Sea-Tac, other airports grow popular as business-meeting place
It wasn’t always this way. Getting to hotels ate up time, and once there, participants watched the clock to make sure they had time to catch their flights. Now, it’s easier and more productive to meet in facilities available at the airport.
The New York Times
About once a month, Therese Hampton flies from Portland, where her home office is based, to the Seattle-Tacoma International Airport, a 35-minute flight, to meet with co-workers.
She doesn’t go far from there.
She joins her colleagues, many of whom also fly in. Hampton is the executive director of Public Generating Pool, a clearinghouse for 11 public utilities in Oregon and Washington.
They meet in a room at the Sea-Tac Conference Center, which has 8,220 square feet of meeting space within the airport, including an auditorium and individual rooms from 450 to 1,100 square feet that can be combined for larger spaces.
Typically the daylong event will have guest presentations about emerging industry issues. Hampton flies out the same day.
As travel budgets shrink and companies scrutinize productivity, business travelers may discover the next meeting destination is not a plush resort or downtown hotel, but an airport.
“Regional and district meetings with an element of training have replaced the longer getaway in some cases,” says Kristin Kurie, president of the Wilderman Group, a hospitality-management company in Charleston, S.C. They also hold the appeal of not spending an additional night on the road.
It wasn’t always this way. Before Hampton arrived at the company last year, the group met in hotels, Kurie said. But she knew from experience that getting to hotels ate up time, and once there, participants watched the clock to make sure they had time to catch their flights. Now, Kurie has become a proponent of the airport meeting. “The airport conference center minimizes travel logistics and complexity,” she said.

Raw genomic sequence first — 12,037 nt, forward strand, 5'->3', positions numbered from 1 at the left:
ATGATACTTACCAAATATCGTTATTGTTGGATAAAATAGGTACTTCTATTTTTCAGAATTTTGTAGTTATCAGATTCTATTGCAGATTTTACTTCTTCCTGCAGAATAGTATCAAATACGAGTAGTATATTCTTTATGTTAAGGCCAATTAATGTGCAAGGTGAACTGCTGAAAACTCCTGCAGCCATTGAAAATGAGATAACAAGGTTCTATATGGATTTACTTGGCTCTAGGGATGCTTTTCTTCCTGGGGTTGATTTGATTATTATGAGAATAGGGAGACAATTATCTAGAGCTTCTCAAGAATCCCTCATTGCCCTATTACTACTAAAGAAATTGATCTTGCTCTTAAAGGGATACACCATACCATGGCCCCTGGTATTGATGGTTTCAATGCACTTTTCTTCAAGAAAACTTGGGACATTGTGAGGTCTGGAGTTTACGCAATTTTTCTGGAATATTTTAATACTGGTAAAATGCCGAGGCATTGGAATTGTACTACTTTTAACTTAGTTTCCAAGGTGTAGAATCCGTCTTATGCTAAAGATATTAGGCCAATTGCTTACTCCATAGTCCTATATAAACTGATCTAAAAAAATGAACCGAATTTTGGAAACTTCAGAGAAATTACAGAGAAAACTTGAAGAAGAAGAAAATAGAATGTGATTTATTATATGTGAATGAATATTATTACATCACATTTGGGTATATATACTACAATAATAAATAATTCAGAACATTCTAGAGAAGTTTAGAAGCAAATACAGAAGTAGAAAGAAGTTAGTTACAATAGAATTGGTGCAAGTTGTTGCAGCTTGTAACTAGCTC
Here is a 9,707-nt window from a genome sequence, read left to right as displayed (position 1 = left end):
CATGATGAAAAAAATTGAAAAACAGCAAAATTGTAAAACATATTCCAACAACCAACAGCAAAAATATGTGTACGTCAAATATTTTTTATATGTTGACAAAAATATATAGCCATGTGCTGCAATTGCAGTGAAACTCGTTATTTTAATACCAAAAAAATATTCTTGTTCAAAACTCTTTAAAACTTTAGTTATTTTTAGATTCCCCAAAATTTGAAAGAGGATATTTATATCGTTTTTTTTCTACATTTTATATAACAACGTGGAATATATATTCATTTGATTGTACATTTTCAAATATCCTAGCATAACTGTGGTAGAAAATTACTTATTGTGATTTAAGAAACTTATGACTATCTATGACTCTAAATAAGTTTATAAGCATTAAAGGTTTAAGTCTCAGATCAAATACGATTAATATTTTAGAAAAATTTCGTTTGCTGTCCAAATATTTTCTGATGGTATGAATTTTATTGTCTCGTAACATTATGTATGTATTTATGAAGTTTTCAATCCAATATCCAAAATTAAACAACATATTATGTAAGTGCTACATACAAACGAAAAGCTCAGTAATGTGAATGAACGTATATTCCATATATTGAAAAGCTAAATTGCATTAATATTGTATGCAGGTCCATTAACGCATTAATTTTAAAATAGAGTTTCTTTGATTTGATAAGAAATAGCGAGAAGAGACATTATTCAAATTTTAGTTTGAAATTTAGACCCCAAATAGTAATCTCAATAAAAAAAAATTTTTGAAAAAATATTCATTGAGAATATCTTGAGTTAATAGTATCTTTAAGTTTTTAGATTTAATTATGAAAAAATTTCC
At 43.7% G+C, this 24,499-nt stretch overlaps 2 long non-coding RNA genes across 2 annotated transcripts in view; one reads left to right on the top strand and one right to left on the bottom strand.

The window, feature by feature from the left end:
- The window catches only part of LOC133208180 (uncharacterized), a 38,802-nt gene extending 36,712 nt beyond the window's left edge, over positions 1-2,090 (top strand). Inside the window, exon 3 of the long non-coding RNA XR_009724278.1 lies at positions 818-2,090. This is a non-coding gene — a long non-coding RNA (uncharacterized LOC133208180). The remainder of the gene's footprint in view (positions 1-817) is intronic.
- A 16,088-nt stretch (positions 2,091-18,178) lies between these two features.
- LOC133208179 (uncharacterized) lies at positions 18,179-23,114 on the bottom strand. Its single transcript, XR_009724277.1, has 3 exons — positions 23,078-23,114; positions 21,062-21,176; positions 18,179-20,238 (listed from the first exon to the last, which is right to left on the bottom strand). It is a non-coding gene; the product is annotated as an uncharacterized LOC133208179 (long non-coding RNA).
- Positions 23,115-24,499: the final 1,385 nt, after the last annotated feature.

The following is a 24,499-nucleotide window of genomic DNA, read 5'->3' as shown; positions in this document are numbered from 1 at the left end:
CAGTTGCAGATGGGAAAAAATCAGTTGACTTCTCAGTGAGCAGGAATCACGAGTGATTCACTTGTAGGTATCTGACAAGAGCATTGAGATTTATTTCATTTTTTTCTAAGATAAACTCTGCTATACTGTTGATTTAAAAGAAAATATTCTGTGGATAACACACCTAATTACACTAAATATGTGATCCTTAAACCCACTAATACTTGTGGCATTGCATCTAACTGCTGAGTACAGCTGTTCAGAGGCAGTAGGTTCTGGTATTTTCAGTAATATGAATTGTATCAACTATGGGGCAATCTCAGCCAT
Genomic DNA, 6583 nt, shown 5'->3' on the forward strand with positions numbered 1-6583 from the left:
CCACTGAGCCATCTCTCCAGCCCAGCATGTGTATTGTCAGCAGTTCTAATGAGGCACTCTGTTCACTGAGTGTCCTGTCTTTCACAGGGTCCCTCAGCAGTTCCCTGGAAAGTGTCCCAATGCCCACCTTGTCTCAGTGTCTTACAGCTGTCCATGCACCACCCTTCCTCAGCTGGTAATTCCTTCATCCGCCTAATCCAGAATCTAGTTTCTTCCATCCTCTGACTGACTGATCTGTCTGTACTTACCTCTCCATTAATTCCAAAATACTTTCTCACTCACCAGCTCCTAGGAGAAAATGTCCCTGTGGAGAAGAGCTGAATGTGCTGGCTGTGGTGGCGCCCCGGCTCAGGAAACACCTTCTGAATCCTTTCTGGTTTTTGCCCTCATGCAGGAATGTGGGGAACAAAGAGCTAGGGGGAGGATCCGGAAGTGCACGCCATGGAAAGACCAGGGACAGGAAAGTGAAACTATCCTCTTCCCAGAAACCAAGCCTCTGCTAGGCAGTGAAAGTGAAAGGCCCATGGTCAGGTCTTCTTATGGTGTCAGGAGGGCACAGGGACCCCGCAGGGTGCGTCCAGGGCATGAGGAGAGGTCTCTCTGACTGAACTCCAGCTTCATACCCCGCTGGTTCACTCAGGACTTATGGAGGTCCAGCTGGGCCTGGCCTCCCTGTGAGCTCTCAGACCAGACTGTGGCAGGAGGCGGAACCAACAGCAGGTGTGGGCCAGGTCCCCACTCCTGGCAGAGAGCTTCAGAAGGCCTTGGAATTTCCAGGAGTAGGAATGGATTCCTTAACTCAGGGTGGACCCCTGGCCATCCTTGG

Seeing the demand, airports have been reconfiguring areas not suitable for other concessions. “It may be up or down a flight of stairs, less likely to be seen by folks drawing up the concourse,” says Henry Harteveldt, travel analyst for the Atmosphere Research Group.
Portland International Airport and Cleveland’s Hopkins International Airport have long had conference facilities. In recent years they have been joined by Sea-Tac, Lambert-St. Louis International Airport, Indianapolis International Airport and Ronald Reagan Washington National Airport, among others.
And they are busy. Sea-Tac said it handled 1,200 bookings last year, although some 500 were internal meetings, up from 845 in 2008. Reagan National said it received approximately 50 bookings a year, mostly by word-of-mouth.
And with airline consolidation, airports have also become more competitive with one another. The chief beneficiaries are airport hubs, where hotels tend to sell out quickly.
Statistics from STR, a travel-research company, shows occupancy rates for airport hotels so far this year were 70 percent, while overall hotel occupancy has dropped below 60 percent. “Airports tend to run higher levels of occupancy,” says Jim Holthouser, executive vice president for global brands at Hilton Worldwide.
These airport meeting rooms also provide competition to nearby airport hotels, which may require a shuttle or van to reach. The hotels are more convenient, and less expensive, than their downtown counterparts.
The airport sites try to be competitive. For example, Reagan National charges $95 an hour for a conference room for 40 people, with a day rate of $500. By comparison, a 15- to 30-person meeting room at the nearby Hilton Crystal City runs $350 a day.
These efforts don’t surprise Christina Cassotis, a vice president with the management-consulting firm ICF International. “The airports in the U.S. started acting more and more like businesses rather than public utilities,” she said.
As a result, airport hotels are renovating to meet the competition. Radisson operates a full-service hotel close to John F. Kennedy International Airport. The hotel, a franchise that is co-owned by Amaya Hospitality and Vista Hospitality, is undergoing a renovation of at least $2 million, and had previously converted some guest rooms to meeting space.
Darin Miller, a vice president at Vista, estimates it hosts 150 to 175 meetings a year.
The Crowne Plaza Phoenix Airport Hotel completed an $8 million renovation in January.
The Courtyard by Marriott Cleveland Airport North has also completed a major renovation of its guest rooms.
With a compressed time frame for meetings, travelers are also not eating downtown.
Stephani Robson, a senior lecturer at the Cornell University School of Hotel Administration, said her research showed that meeting space was more profitable at airport hotels than other types of properties, in part because, “you’re probably not going to schlep into town to go to dinner.”
Some travelers prefer an airport hotel. Roy Kobert, a bankruptcy lawyer at GrayRobinson in Orlando, Fla., is one. He conducts mediations, he said, and has discovered the best way to make progress on a case is a face-to-face meeting. In choosing a location, he gives weight to price, location and direct service.
Then he rents hotel conference rooms and orders catering, “So nobody has to leave,” he said.